But entrusting the resolution of the conflict in Sierra Leone, and reversing the consequences following the AFRC's illegal seizure of power from Kabbah, to a Nigerian military dictatorship (never mind the Ecomog red herring!) that had its own political agenda – being desperate for its own rehabilitation among the international comity of nations from which it had been ostracised – was a false step that was bound to lead to severe difficulties for a bona fide solution. This lack of credible action led us to the present. Today we are paying dearly for it.

One ought to add that here in London, the Alliance for Peace and Democracy in Sierra Leone (of which this editor is a key member), argued time and again for the deployment of UN troops to separate the parties and to inject a measure of impartiality ….but to no avail. A one sided, one-track policy of "do as we say…or else" had already been adopted by all. The reason was that everyone was taken in by assurances from Abacha that his troops would do a professional job of eliminating Junta and RUF rebels in no time. On the contrary, as far as we saw things, it was never going to succeed anyway …without further deaths and destruction on all sides. There were clear alternatives but, alas, they did not suit the many political agendas in operation at the time.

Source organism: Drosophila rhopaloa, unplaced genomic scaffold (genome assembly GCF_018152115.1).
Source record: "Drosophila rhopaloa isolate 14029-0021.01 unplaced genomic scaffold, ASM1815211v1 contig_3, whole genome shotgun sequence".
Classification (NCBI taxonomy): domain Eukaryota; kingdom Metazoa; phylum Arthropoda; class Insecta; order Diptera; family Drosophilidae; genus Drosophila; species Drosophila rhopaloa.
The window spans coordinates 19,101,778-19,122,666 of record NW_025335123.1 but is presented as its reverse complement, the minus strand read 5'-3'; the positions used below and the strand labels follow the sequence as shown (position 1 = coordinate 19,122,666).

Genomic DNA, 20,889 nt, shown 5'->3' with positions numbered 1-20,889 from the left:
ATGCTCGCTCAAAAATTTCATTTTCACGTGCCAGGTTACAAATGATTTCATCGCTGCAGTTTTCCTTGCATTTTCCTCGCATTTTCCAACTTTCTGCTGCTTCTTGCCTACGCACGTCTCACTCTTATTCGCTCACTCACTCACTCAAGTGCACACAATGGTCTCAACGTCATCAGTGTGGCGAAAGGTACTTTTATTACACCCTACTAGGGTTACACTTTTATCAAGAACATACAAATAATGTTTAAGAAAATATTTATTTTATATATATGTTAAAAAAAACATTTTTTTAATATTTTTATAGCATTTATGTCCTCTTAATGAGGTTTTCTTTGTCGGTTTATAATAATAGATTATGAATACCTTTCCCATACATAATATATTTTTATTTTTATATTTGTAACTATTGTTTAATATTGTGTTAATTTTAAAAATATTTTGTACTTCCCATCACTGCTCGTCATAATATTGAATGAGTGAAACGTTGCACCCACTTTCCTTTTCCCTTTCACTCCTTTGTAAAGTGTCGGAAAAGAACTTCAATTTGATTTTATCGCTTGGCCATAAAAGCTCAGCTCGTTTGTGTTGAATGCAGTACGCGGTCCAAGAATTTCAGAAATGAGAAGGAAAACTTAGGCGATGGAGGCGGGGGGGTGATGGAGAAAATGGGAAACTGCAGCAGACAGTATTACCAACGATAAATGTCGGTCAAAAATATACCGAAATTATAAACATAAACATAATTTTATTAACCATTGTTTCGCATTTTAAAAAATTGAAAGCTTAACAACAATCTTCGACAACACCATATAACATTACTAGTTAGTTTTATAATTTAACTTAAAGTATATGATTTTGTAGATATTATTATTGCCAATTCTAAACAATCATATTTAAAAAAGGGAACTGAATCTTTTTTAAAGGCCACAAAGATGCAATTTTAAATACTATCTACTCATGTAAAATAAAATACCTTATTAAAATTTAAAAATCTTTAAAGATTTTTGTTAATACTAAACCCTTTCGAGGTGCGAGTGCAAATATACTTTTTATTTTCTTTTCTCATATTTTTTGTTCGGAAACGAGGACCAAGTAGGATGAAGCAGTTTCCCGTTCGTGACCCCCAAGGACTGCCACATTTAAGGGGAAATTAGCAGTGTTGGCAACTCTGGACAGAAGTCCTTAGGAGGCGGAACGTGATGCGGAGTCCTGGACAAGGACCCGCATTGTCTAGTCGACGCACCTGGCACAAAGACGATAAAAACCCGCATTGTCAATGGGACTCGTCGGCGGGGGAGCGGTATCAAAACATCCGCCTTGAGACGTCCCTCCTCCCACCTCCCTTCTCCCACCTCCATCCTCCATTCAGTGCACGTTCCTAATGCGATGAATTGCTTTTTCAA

While tribute must always be paid to the dedication and sacrifice of those Nigerian troops (thousands have died and been wounded - they were obeying orders!), it must also be said that the goal of the expedition was not really achieved in practice. The so-called victory claimed thereafter is pyrrhic in every sense. Although Kabbah was technically restored we ended with essentially a stalemate situation no less in character than the state of war that preceded the AFRC coup, which has been somehow gnawed at by Lomé.